Jerry Nunn: Hi, Laurie. How are rehearsals going?
Laurie Metcalf: Well, I don’t know. I just asked the assistant director, “What the hell does it look like up there?” We just blocked this giant party scene. I call it a “party scene;” it is more like a borderline orgy, I guess.
JN: [ Laughs ] So that is what attracted you to the show! You don’t live here in Chicago now, do you?
LM: I have a house in Idaho but it is kind of a vacation place. For the past three years I have been splitting my time between L.A. and New York, because I have been doing more theatre.
JN: You were one of the creators of the Steppenwolf.
LM: I was in at the beginning, yes, I am partly to blame. [ Laughs ]
JN: But look at it; it’s massive. This office alone is huge.
LM: I know. It is so great to come back. It has been too long for me. I think it has been six years. Chicago is my favorite city still and it looks gorgeous. There is no better place to work.
JN: Did they approach you about this play?
LM: Yes, they sent me the script and I immediately took to Lisa D’Amour’s writing style. It is very contemporary. A lot of it is about human behavior, which is fun for an actor to play. There are five very juicy parts and Austin Pendleton was going to be directing, I am excited to be working with three ensemble members that I have not worked with before but have known for years.
JN: That is a good opportunity.
LM: Yeah, it is a full ensemble cast and directed by an ensemble member that is nowadays hard to put together, because everybody is off and doing projects all around the country.
JN: So this is a comedy about a BBQ?
LM: It is a dark comedy.
JN: Your character is named Mary.
LM: Yes. There are two couples that live side by side in a Detroit suburb and are just getting to know each other over the backyard fence. We bounce back and forth between BBQs at each other’s house. In that typical and non-controversial setting some odd things happen.
JN: Sounds interesting.
LM: They are four people who are not good at boundaries and yet they want to be friends very badly because they are so lonely. So they try to force the issue and make this friendship work. They are all very different and things go haywire!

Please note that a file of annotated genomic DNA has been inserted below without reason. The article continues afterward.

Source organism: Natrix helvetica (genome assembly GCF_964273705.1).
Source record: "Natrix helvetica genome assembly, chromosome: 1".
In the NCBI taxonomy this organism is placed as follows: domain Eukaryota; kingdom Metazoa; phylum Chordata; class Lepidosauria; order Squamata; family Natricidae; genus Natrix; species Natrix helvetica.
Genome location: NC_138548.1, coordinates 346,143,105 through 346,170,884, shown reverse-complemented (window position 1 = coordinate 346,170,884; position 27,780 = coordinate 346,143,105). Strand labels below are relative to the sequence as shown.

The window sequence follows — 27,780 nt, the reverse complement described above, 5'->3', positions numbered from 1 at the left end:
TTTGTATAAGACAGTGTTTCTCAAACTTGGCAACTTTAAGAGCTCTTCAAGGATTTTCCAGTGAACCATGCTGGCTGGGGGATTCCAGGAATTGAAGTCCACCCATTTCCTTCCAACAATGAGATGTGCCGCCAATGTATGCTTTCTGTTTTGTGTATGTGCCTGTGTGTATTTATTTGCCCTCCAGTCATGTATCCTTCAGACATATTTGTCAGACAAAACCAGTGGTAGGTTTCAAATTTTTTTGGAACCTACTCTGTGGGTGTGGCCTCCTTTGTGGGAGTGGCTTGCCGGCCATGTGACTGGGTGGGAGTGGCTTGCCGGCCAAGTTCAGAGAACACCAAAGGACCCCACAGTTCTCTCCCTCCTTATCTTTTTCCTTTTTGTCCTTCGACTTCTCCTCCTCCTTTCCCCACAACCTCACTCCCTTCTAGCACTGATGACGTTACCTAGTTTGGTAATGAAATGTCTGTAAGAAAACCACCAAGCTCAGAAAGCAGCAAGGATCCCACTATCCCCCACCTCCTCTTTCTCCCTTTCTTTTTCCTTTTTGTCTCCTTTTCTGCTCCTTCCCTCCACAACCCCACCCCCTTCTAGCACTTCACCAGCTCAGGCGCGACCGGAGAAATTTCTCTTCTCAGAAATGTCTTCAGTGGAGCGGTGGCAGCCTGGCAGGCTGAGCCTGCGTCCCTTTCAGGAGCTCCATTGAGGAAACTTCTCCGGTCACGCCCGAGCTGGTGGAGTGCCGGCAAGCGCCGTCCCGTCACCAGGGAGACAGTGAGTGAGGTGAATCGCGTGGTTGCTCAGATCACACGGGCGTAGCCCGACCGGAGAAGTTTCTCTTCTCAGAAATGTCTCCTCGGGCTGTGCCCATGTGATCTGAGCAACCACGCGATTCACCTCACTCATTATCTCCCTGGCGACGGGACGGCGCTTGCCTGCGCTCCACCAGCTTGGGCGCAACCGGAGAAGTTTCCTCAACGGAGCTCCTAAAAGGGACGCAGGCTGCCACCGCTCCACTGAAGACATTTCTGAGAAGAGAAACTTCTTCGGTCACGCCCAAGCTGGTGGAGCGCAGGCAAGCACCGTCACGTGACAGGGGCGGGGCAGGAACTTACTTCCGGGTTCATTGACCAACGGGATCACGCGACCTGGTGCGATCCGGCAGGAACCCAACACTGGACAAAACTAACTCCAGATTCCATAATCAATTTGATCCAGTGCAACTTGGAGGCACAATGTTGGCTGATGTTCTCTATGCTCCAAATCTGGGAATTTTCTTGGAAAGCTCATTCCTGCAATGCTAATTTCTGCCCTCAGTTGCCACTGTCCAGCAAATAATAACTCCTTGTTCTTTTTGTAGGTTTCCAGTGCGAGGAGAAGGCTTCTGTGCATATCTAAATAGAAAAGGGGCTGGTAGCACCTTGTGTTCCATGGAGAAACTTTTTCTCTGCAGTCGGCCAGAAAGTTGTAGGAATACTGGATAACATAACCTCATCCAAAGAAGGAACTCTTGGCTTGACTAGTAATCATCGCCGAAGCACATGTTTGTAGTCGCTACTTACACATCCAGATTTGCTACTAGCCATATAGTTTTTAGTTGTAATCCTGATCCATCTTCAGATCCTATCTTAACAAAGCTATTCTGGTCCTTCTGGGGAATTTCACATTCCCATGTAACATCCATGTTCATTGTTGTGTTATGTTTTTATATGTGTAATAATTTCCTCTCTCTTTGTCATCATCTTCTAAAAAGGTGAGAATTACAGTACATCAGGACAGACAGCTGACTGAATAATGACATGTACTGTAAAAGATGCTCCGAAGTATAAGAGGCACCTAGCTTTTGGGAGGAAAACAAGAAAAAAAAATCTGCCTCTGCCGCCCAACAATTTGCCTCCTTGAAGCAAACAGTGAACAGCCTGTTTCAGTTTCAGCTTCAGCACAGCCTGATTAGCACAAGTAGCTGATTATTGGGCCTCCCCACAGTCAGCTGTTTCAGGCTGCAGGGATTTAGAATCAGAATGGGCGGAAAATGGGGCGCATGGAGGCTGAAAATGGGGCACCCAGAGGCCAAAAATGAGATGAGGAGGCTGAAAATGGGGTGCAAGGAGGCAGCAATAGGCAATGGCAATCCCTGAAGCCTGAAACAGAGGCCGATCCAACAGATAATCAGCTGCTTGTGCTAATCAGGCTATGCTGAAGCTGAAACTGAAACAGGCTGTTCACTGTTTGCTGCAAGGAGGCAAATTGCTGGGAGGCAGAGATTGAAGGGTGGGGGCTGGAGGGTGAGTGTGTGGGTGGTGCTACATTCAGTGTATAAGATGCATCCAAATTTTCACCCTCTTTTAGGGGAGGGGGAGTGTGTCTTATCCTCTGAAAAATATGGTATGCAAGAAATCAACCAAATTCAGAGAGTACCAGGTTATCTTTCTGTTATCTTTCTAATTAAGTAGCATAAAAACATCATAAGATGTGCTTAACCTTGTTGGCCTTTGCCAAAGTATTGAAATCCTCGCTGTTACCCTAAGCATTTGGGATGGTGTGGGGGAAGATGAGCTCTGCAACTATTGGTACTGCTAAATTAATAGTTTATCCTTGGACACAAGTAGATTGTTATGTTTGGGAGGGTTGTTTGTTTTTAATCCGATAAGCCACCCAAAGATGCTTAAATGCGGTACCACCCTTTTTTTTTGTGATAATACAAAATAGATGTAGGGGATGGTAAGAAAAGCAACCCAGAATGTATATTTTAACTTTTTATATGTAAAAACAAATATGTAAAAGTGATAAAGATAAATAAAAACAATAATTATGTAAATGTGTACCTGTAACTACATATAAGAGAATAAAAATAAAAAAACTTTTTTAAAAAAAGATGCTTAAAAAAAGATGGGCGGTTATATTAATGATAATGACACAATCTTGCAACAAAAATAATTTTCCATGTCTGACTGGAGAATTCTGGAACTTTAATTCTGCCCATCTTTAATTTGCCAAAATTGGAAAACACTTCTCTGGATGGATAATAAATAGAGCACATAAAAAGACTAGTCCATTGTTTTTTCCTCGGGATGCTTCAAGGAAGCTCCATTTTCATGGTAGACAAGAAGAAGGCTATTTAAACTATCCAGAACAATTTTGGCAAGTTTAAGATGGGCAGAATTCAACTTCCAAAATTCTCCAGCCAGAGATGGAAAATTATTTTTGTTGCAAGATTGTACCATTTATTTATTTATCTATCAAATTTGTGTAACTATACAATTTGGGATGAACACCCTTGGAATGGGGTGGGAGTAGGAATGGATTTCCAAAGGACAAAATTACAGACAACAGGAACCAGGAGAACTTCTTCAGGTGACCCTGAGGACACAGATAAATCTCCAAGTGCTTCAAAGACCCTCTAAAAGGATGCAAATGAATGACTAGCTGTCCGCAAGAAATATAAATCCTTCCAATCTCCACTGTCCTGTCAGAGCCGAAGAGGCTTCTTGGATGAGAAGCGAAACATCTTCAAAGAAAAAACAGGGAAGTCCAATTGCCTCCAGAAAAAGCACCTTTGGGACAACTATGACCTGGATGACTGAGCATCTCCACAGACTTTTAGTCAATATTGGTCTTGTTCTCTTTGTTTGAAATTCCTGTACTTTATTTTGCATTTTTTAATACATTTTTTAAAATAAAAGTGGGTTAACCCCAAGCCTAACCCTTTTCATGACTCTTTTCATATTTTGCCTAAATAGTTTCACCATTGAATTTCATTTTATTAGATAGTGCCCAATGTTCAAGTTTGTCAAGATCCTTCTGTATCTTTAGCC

JN: So everyone can relate to this because they have neighbors and BBQs.
LM: Yes, but there are settings where you don’t get to know your neighbors. She examines how the suburbs have sort of backfired in that way. Many people just put their head down and go inside rather than engage. These people are trying to become pals.
JN: I want to see it. So Toy Story 3 is currently doing so well and you were able to voice Mrs. Davis in all three movies.
LM: I have been so lucky and fortunate to do so many things in theatre, Steppenwolf, in movies, Toy Story and, in TV, with Roseanne. How many times can I hit the jackpot? I have been in the right place at the right time and the friendships I have made at all of those places.
JN: Do you still talk to Roseanne?
LM: Oh, yeah.
JN: And Sara Gilbert is about to blow up with her new show called The Talk.
LM: Oh, I didn’t know. I am going back on Monday to The Big Bang Theory, which she is on; that’s what I thought you were talking about.
JN: She just came out of the closet so she could talk openly about her partner and kids on the show.
LM: Great. That’s huge!
JN: What’s in the future for you?
LM: Since I am focusing more on the theatre now, I am going to do a play with a group called MCC in New York for a show called The Other Place by a man named Sharr White. It’s directed by Joe Mantello, who directed me in David Mamet’s November. We had been looking for something to work with together and that came up. Usually I don’t know what my next project is but in this case I do.